Conceptual model design for better understanding

Peer reviewed: 
No, item is not peer reviewed.
Date created: 
Cognitive theory
Conceptual models

The consistent underperformance of information systems developments (ISD) projects over the last 30 to 40 years has lead researchers and practitioners to recognize that there is significant room for improvement in the development process. Tools used for ISD have evolved in the continuous search for improved project success rates. The introduction of structured methodologies, object oriented methods, the unified modeling language (UML), and agile development have resulted in incremental advances. However, it is believed that problems persist because of the difficulties of understanding systems requirements. ISD research has traditionally focused on introducing tools that better represent the system under development but has largely ignored the user’s cognitive abilities to understand the representation. This results in miscommunication between analysts and users. This study takes a user-centric approach to investigate presentation techniques of conceptual models that can facilitate users’ understanding of complex representations. The research extends theories from cognitive psychology to the field of Information Systems Development. The cognitive load theory describes sources of cognitive load that either impede learning and understanding (extraneous or intrinsic cognitive load) or promotes understanding such as germane cognitive load.The Cognitive Theory of Multimedia Learning (CTML) introduces presentation techniques that can reduce extraneous cognitive load. Two experimental studies were conducted to measure the effectiveness of applying CTML principles to the requirement gathering phase of ISD projects. The experiments manipulated popular modeling methods (entity-relationship diagrams and the UML diagrams) to show that applying design principles to reduce extraneous cognitive load can lead to better understanding. Contributions include the introduction of a user-centric approach to ISD research, extending cognitive theories to systems analysis, and proposing design updates to CASE tools to take advantage of presentation techniques uncovered during the experiments.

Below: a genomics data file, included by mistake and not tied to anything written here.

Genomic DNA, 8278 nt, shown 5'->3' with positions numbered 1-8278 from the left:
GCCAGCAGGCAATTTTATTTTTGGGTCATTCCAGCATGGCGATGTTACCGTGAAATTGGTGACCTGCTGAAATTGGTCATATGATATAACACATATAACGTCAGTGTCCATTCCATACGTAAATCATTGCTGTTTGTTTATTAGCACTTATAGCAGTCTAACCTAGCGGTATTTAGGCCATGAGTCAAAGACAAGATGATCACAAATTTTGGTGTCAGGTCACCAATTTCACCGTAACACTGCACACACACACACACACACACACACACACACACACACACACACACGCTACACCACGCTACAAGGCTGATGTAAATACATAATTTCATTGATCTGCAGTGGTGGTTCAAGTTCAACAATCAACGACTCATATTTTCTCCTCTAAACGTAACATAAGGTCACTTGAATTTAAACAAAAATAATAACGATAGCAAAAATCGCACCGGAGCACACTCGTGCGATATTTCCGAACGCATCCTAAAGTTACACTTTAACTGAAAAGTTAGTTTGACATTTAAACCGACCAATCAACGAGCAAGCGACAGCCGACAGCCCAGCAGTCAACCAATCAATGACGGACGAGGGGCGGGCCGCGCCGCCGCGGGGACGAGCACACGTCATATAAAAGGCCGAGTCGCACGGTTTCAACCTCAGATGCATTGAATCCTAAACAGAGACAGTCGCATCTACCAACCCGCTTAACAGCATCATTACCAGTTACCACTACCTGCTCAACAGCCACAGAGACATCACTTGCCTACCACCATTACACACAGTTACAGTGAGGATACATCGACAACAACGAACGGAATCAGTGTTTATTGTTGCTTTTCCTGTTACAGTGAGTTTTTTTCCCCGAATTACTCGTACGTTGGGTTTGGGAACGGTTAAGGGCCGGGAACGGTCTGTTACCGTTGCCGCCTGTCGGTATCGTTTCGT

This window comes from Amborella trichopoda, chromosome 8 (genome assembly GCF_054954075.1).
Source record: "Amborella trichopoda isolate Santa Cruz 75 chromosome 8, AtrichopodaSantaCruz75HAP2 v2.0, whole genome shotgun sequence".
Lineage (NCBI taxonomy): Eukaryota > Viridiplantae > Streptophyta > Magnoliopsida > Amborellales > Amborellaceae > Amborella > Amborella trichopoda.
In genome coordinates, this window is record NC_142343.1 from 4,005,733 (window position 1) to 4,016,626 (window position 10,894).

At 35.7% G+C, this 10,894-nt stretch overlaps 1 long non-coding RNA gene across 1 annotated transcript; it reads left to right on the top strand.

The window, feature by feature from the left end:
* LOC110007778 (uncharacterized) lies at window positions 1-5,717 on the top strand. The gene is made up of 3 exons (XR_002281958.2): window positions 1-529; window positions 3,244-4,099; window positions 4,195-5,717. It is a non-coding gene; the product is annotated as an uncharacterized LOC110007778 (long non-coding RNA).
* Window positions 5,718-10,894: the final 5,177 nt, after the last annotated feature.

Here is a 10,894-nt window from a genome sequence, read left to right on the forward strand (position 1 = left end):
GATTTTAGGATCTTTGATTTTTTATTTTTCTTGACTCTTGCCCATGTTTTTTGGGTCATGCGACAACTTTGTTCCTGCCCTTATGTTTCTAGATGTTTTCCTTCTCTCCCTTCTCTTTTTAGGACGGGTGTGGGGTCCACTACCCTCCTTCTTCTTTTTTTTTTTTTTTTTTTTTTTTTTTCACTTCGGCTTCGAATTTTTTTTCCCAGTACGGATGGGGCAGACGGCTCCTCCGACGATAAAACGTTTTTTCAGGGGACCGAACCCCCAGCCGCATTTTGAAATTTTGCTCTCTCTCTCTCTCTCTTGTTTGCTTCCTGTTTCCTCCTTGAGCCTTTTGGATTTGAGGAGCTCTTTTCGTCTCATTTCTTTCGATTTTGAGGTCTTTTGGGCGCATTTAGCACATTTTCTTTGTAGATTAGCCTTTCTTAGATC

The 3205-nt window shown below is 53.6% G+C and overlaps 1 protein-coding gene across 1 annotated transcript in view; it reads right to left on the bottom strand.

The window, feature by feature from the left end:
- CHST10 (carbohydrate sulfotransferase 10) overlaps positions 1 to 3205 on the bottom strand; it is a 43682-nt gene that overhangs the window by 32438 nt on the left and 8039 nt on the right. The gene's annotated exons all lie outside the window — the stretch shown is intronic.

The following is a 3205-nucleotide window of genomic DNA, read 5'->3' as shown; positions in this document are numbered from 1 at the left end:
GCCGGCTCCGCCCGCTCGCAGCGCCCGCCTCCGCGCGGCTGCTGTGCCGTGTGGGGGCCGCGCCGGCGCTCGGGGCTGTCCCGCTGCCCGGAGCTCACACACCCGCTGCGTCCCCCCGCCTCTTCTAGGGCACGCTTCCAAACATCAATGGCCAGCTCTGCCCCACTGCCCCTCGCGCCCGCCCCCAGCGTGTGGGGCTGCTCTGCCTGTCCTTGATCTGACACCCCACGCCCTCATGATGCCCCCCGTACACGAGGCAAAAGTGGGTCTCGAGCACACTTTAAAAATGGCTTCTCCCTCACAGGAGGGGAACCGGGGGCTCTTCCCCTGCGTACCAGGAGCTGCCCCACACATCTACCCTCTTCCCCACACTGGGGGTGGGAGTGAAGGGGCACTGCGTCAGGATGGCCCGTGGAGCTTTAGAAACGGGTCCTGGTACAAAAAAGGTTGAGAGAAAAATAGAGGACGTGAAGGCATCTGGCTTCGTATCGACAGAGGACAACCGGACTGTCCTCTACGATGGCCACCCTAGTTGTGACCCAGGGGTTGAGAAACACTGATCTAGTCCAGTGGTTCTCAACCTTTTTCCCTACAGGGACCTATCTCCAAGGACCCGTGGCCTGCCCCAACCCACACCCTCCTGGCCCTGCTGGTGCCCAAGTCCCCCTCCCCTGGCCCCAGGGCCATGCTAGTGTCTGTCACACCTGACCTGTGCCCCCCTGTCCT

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Senior supervisor: 
Faculty of Business Administration - Simon Fraser University
Thesis type: 
Thesis (Ph.D.)